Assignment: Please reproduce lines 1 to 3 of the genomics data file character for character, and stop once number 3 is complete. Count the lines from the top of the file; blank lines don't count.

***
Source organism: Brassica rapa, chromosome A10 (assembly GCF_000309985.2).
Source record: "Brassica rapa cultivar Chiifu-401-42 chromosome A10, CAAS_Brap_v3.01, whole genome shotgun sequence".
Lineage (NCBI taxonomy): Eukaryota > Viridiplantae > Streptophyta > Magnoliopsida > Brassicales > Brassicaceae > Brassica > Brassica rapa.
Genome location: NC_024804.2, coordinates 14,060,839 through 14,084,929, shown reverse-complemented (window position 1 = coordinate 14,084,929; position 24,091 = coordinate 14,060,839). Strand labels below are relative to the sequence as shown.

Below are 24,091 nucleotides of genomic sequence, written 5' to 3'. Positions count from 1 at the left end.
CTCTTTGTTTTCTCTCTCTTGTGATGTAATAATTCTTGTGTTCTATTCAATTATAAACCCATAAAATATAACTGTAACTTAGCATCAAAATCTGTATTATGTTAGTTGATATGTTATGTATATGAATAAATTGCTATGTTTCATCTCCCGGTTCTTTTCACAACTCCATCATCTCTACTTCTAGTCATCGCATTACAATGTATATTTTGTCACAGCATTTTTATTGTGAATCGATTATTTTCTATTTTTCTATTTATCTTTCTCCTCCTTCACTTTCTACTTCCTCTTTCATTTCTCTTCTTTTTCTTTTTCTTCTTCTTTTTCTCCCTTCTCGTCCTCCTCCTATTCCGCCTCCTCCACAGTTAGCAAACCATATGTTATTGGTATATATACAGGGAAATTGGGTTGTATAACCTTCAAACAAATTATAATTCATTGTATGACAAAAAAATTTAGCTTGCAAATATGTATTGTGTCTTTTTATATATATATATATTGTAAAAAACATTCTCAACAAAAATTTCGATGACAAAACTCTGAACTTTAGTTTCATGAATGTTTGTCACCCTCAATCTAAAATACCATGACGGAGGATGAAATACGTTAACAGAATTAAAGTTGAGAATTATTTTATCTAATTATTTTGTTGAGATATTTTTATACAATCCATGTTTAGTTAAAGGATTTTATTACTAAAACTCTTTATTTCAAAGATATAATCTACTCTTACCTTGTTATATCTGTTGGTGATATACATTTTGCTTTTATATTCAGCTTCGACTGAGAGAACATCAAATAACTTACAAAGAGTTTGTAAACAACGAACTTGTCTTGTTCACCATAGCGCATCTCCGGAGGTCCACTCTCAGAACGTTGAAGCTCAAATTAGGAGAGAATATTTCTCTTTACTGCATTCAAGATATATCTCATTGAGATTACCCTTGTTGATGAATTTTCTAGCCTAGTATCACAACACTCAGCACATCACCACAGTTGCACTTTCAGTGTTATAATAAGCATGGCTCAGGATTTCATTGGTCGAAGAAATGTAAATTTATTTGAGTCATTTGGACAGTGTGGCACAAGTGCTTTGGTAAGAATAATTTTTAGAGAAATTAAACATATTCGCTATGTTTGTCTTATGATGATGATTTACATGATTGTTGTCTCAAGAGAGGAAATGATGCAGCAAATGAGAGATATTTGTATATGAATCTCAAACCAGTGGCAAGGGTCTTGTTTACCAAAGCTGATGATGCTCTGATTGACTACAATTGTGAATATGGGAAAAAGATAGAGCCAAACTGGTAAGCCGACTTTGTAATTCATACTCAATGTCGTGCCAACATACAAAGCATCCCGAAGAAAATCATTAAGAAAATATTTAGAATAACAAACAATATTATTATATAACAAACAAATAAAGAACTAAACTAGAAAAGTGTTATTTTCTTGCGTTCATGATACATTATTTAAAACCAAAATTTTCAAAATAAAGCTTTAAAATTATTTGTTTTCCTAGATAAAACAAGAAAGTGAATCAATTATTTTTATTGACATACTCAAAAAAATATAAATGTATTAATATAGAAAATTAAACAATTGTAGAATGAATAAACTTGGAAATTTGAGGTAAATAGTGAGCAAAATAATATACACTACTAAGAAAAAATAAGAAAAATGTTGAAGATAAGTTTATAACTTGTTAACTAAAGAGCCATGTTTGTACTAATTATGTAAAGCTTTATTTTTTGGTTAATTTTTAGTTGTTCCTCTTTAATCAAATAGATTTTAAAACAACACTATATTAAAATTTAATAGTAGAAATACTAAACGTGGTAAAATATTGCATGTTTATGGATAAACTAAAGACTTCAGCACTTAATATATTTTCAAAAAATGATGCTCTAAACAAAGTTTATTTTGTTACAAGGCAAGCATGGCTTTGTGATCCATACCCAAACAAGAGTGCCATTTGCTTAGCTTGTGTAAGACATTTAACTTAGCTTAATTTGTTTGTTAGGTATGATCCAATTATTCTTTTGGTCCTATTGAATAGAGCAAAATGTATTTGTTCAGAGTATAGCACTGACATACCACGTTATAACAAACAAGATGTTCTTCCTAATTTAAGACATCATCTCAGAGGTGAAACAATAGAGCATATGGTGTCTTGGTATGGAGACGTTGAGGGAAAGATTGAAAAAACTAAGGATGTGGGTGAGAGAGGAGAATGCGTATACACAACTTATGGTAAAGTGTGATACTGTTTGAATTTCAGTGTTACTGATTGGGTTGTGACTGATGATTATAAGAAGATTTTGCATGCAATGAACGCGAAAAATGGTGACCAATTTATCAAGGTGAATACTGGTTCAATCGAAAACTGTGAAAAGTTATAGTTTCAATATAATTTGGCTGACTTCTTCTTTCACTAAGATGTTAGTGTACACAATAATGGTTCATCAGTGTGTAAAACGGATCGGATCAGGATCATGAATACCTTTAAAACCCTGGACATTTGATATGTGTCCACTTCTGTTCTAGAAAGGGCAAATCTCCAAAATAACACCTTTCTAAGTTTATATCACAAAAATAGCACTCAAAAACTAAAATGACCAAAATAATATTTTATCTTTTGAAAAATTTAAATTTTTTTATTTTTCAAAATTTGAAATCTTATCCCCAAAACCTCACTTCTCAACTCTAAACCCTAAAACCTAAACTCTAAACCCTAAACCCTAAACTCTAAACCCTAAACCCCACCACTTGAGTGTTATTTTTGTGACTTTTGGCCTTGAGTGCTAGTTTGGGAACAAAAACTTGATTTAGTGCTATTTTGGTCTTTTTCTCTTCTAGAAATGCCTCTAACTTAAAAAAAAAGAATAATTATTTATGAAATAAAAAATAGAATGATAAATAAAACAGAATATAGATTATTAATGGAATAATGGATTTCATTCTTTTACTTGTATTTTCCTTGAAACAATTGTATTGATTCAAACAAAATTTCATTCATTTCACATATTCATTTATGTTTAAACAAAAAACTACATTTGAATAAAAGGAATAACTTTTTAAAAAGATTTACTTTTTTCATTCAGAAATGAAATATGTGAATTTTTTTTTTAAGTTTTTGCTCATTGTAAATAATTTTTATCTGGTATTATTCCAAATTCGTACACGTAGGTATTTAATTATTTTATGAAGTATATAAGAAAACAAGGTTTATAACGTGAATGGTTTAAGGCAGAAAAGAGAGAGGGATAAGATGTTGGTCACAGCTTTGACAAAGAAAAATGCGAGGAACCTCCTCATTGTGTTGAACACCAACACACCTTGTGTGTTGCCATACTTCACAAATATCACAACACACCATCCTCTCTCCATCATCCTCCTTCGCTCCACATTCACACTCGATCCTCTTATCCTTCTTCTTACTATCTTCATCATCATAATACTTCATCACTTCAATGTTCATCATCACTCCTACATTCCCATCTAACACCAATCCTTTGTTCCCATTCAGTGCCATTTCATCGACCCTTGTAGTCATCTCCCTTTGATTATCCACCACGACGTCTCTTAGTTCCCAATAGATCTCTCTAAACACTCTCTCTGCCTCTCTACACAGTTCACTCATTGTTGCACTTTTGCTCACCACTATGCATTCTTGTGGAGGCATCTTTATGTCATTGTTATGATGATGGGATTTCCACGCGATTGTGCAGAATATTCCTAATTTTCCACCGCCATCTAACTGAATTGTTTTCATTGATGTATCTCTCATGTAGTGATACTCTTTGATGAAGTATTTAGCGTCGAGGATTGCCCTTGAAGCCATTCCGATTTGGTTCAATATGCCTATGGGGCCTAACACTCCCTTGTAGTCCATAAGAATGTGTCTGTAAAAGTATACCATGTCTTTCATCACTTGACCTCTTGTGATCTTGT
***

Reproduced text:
Source organism: Brassica rapa, chromosome A10 (assembly GCF_000309985.2).
Source record: "Brassica rapa cultivar Chiifu-401-42 chromosome A10, CAAS_Brap_v3.01, whole genome shotgun sequence".
Lineage (NCBI taxonomy): Eukaryota > Viridiplantae > Streptophyta > Magnoliopsida > Brassicales > Brassicaceae > Brassica > Brassica rapa.